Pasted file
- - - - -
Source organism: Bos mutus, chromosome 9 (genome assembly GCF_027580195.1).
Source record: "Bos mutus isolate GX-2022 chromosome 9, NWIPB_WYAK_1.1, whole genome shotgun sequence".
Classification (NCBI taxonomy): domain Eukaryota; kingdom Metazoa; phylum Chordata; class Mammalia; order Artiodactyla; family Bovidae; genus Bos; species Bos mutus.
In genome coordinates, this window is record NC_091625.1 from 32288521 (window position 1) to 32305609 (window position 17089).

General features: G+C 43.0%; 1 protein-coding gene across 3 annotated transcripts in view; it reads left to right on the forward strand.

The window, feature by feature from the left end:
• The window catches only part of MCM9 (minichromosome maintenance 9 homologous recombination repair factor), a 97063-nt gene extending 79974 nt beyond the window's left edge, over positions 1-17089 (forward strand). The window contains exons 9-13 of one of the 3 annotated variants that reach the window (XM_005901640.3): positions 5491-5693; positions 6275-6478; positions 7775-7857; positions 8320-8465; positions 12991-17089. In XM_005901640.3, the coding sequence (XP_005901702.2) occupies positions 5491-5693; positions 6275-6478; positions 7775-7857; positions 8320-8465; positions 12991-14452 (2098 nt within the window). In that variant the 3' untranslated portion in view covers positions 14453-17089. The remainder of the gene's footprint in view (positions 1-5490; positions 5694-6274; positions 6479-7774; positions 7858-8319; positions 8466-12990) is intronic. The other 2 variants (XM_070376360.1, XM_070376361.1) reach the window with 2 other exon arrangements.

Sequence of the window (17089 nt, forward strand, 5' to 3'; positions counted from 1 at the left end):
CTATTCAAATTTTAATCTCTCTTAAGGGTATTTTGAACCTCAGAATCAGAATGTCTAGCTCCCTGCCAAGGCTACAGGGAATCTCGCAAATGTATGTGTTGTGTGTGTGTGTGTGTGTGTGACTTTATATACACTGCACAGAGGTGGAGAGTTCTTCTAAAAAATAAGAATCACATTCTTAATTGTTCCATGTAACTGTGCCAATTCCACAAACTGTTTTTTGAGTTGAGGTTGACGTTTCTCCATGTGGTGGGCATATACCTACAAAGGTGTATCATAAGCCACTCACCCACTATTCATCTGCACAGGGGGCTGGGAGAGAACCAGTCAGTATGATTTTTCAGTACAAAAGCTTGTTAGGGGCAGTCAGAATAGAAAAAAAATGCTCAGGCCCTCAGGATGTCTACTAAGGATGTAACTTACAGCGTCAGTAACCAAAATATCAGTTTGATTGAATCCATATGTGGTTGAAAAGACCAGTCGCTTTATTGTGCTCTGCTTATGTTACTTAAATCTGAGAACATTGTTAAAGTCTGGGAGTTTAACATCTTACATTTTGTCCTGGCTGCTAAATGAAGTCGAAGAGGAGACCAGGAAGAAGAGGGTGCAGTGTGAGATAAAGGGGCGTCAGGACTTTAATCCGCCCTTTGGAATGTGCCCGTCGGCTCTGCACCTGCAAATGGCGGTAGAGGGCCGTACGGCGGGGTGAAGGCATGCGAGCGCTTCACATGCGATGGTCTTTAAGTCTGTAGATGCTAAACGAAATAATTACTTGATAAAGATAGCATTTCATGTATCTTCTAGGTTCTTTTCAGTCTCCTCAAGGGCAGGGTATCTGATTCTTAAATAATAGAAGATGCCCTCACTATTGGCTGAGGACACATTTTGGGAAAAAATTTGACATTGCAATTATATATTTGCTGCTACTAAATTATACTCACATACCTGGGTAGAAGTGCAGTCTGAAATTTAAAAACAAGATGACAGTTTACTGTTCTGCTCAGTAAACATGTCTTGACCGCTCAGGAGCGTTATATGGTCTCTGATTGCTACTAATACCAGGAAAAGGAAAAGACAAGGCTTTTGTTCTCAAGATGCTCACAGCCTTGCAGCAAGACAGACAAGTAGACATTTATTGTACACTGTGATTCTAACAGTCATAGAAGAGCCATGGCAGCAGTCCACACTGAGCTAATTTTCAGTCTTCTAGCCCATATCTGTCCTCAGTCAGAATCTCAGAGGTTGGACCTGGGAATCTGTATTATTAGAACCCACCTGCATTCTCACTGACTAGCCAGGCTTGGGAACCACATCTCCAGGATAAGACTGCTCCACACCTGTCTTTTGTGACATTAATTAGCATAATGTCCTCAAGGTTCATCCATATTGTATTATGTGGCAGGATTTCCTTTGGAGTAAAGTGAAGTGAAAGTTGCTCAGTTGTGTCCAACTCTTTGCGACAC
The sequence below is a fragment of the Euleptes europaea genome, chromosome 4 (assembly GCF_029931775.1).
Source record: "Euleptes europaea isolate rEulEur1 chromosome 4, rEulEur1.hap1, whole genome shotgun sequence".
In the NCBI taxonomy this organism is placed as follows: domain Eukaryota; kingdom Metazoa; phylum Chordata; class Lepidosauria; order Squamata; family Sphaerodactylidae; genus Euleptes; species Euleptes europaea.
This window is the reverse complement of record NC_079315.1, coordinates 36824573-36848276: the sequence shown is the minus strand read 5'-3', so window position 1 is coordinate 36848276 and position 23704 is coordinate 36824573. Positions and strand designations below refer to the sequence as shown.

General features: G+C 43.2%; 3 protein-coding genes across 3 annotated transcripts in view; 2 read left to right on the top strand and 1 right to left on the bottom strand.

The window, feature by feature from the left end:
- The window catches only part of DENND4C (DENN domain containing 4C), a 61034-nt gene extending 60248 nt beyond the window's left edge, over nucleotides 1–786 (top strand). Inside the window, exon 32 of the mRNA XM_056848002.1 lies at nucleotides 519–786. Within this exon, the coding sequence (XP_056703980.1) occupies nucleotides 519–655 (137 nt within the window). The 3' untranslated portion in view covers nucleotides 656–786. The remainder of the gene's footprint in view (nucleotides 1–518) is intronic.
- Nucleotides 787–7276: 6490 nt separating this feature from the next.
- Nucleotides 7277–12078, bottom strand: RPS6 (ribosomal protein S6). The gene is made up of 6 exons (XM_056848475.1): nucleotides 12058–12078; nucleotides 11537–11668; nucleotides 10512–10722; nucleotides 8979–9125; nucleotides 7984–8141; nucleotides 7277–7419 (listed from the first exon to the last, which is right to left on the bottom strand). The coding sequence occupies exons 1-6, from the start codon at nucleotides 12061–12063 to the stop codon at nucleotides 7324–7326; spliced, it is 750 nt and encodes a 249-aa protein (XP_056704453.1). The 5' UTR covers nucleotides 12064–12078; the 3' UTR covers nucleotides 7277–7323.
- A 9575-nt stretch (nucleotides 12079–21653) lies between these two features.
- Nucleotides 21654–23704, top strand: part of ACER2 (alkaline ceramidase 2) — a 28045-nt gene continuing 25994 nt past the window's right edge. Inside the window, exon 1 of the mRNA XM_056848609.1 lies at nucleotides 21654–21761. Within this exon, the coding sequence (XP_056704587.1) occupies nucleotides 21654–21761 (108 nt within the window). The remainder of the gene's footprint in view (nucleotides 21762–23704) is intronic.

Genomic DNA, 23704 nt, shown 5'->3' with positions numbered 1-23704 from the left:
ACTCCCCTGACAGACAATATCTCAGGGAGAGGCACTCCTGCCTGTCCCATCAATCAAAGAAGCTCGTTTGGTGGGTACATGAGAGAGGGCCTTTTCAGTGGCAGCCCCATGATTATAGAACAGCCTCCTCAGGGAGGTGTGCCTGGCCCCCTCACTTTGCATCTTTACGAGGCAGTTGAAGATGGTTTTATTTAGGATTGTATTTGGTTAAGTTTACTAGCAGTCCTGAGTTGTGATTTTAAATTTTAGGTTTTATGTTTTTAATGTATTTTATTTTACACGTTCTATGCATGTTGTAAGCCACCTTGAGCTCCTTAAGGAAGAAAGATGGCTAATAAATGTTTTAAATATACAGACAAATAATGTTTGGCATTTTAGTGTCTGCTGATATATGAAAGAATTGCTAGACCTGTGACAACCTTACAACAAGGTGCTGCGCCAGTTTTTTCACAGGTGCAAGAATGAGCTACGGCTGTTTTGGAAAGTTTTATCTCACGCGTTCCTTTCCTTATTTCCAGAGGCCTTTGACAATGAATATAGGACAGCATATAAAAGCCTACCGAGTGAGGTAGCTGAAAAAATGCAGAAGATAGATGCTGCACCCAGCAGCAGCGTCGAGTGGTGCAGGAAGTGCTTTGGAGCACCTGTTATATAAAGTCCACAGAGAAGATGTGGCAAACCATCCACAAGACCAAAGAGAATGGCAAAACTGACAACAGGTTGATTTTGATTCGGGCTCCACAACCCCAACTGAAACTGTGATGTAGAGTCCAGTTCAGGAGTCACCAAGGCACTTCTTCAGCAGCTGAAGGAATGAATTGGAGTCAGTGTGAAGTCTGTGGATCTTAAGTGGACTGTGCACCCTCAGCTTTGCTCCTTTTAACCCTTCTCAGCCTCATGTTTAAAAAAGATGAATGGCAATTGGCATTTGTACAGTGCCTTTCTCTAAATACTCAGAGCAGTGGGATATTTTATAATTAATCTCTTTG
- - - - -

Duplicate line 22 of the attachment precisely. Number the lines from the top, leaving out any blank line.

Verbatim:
ACTCCCCTGACAGACAATATCTCAGGGAGAGGCACTCCTGCCTGTCCCATCAATCAAAGAAGCTCGTTTGGTGGGTACATGAGAGAGGGCCTTTTCAGTGGCAGCCCCATGATTATAGAACAGCCTCCTCAGGGAGGTGTGCCTGGCCCCCTCACTTTGCATCTTTACGAGGCAGTTGAAGATGGTTTTATTTAGGATTGTATTTGGTTAAGTTTACTAGCAGTCCTGAGTTGTGATTTTAAATTTTAGGTTTTATGTTTTTAATGTATTTTATTTTACACGTTCTATGCATGTTGTAAGCCACCTTGAGCTCCTTAAGGAAGAAAGATGGCTAATAAATGTTTTAAATATACAGACAAATAATGTTTGGCATTTTAGTGTCTGCTGATATATGAAAGAATTGCTAGACCTGTGACAACCTTACAACAAGGTGCTGCGCCAGTTTTTTCACAGGTGCAAGAATGAGCTACGGCTGTTTTGGAAAGTTTTATCTCACGCGTTCCTTTCCTTATTTCCAGAGGCCTTTGACAATGAATATAGGACAGCATATAAAAGCCTACCGAGTGAGGTAGCTGAAAAAATGCAGAAGATAGATGCTGCACCCAGCAGCAGCGTCGAGTGGTGCAGGAAGTGCTTTGGAGCACCTGTTATATAAAGTCCACAGAGAAGATGTGGCAAACCATCCACAAGACCAAAGAGAATGGCAAAACTGACAACAGGTTGATTTTGATTCGGGCTCCACAACCCCAACTGAAACTGTGATGTAGAGTCCAGTTCAGGAGTCACCAAGGCACTTCTTCAGCAGCTGAAGGAATGAATTGGAGTCAGTGTGAAGTCTGTGGATCTTAAGTGGACTGTGCACCCTCAGCTTTGCTCCTTTTAACCCTTCTCAGCCTCATGTTTAAAAAAGATGAATGGCAATTGGCATTTGTACAGTGCCTTTCTCTAAATACTCAGAGCAGTGGGATATTTTATAATTAATCTCTTTG